What started as something that seemed literally continents away (6, 738 miles to be exact) and never to impact my life became as real as any life experience I have ever had. We would watch the updated numbers of Covid cases in Utah and think, that’s crazy, at least we are safe, so we thought.
I was at work when I got a text from my wife saying that someone she had been very close to had tested positive for Covid. Not only that, her husband had as well. I immediately let my supervisor know that I needed to leave to get tested for Covid.
Once I got home I went online and filled out the Test Utah pre-screen. After answering the questions, I was provided with a code, as was my wife to go get tested.
The process was fairly simple but if I am being honest, when they did the actual test, the words I can use to express my feelings were “extremely uncomfortable”. They swabbed up through our nose and I felt like they were touching my brain. However, after about 20 to 30 minutes the discomfort went away. Then the waiting game started.
Our results finally came two days after we took the test. My wife’s results was positive and mine was negative. There was for the first time a real feeling of fear and nervousness. We reviewed the steps we needed to take based on the information from the CDC. The same day we received our results I began to have symptoms of Covid. These included a cough, nausea, muscle aches and loss of smell/taste. Once we spoke with our family doctor he determined that I most likely was positive for Covid and needed to self-isolate.
Based on this information we had all three of our boys tested. Our oldest tested positive and our two others tested negative. Our home became an isolation and quarantine compound. At first things were fine as we all understood the need to take all the necessary percautions to ensure safety. However, that changed.
The change I am referring to is the mental toll that this isolation was taking on our entire family. For me personally I was riding quite an emotional rollercoaster. I had no idea how the inability to not taste and smell would have on my emotionally. I mean it created feelings of frustration, anxiety, depression, anger and loneliness. It is hard to explain exactly why I felt all these at different times but I did. As I take the time think about this there are some reasons these feelings became real. First of all was the realization that Covid was in our home after thinking for months that there is no way we would ever experience it, next was the fact that none of us could work which created an enormous amount of stress as we have bills to pay. Working from home was only an option for two of our sons. Thank goodness my wife’s boss was very understanding.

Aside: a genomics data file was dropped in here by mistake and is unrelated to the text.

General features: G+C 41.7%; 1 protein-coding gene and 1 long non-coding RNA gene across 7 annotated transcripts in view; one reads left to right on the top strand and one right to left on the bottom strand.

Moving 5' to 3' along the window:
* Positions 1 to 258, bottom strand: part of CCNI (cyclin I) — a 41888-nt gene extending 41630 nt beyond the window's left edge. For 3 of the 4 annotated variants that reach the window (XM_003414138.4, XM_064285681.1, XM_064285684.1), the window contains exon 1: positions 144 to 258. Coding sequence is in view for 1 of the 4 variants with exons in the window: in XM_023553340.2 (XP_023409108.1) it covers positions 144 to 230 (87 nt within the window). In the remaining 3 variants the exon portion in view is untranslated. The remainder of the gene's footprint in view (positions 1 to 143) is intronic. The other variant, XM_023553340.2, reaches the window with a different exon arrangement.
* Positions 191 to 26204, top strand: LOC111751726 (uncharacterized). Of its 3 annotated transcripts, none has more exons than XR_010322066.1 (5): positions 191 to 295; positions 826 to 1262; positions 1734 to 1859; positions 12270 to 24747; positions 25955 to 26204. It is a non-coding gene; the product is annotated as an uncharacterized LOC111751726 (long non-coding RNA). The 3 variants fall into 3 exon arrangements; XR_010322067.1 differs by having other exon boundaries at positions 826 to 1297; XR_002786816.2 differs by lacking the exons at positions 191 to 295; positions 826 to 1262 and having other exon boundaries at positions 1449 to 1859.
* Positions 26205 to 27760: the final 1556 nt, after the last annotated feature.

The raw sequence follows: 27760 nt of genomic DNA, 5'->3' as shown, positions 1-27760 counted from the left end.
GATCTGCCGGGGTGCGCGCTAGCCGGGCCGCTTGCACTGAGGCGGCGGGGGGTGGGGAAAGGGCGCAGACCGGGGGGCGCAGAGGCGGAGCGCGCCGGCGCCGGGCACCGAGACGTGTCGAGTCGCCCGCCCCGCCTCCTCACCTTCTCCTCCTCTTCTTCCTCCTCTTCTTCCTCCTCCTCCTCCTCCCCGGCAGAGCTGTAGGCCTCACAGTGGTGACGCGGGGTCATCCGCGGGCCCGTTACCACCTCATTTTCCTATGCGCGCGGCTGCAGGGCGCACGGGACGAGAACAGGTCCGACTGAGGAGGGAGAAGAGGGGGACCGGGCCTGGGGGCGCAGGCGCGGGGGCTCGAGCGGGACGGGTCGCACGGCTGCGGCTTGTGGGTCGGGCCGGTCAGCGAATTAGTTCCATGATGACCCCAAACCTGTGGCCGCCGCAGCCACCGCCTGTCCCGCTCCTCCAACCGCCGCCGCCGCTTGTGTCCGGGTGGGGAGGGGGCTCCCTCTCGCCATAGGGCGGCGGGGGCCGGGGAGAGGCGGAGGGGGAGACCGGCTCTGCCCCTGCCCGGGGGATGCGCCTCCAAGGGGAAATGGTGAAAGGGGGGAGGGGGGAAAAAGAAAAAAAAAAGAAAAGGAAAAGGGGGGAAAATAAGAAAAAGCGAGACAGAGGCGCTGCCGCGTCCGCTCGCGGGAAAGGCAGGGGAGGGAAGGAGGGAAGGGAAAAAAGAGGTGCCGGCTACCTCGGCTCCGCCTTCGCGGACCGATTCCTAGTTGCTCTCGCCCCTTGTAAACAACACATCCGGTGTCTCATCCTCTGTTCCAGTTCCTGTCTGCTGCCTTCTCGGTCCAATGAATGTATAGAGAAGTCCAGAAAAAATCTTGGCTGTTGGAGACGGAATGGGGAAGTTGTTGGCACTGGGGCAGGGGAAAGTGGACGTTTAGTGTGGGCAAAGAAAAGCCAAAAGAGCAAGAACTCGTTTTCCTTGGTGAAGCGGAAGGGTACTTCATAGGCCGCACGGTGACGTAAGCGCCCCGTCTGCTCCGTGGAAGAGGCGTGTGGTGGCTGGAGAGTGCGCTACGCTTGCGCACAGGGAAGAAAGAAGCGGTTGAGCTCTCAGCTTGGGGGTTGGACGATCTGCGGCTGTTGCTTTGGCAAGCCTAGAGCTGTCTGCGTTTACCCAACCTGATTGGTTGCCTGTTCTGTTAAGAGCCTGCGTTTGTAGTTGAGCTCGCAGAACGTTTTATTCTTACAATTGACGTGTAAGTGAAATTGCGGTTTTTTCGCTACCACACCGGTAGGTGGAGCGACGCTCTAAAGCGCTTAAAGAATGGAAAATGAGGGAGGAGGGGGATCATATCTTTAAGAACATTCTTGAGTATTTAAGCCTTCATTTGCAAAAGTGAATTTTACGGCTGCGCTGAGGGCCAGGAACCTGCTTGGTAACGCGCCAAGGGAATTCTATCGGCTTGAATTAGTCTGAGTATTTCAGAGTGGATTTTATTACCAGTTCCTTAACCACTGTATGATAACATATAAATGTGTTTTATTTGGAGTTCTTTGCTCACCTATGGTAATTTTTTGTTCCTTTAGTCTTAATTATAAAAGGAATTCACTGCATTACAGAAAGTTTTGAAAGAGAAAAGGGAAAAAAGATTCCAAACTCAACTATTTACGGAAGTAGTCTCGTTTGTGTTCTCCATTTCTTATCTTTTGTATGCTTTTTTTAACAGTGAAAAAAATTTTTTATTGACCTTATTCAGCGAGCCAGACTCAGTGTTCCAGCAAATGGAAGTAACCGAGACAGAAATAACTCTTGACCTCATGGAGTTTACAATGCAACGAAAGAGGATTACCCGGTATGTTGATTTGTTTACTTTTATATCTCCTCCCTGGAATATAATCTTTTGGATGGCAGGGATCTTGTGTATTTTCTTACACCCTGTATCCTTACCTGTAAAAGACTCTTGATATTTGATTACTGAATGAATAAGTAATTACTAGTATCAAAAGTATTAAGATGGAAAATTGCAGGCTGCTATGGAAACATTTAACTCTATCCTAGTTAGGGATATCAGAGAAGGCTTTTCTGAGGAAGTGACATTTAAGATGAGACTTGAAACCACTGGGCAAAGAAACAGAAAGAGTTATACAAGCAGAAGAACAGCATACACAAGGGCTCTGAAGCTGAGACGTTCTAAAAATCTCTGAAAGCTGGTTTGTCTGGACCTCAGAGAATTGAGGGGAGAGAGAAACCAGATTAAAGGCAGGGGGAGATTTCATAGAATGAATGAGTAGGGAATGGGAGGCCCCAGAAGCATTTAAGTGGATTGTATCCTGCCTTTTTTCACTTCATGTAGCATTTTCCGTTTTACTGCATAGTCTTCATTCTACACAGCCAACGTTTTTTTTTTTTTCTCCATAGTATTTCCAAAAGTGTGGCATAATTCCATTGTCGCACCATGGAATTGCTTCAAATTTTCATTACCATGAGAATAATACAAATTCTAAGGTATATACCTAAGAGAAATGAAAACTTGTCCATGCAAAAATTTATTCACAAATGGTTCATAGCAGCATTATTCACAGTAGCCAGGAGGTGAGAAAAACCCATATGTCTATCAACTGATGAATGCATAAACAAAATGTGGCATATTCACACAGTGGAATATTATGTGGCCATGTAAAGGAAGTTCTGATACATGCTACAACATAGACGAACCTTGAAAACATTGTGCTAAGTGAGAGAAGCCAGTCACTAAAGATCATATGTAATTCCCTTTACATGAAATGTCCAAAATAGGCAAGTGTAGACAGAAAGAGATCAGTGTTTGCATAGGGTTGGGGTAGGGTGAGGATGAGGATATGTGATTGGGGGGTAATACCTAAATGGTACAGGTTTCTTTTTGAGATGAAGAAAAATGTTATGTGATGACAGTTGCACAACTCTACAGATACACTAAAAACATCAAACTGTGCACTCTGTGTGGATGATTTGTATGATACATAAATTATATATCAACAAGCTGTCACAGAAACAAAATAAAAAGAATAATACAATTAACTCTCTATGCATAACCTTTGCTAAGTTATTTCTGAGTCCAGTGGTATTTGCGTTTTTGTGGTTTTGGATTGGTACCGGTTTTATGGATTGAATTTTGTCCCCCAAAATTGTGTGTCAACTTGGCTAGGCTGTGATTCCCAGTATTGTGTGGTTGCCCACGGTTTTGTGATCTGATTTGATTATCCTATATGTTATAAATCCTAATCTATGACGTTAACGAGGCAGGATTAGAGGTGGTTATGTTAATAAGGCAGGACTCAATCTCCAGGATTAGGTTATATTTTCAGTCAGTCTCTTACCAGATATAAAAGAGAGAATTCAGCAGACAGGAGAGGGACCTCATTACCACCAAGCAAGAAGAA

As the days went on, we all started to feel better, although I continued to not be able to taste or smell, which was important to help create feelings of hope and that we would make it through this experience. I have to say that I was so impressed how my wife handle the situation. She stayed very positive and really provided inspiration for our entire family.
At the end of the day, my personal experience with Covid was one that forced me to think a lot more about both my mental and physical health. It was a wake-up call of sorts. I am one who strives to be positive and uplifiting. I love making others smile but during these past couple of weeks, I have realized that ensuring that I take time for myself is important. I also realized how blessed I am to have friends, family and neighbors who care. Whether it was a phone call, text, comment on social media, dropping off Crumble Cookies or knowing prayers were being offered on our behalf, I am truly grateful.
All of this said, it is important to be thoughtful during these crazy times. Meaning, if you truly care about others then wear a mask, social distance as best you can, wash your hands often, if you feel any symptoms, quarantine and as needed, get tested. Covid is real and life is precious.
Thanks to all those who reached out during this experience.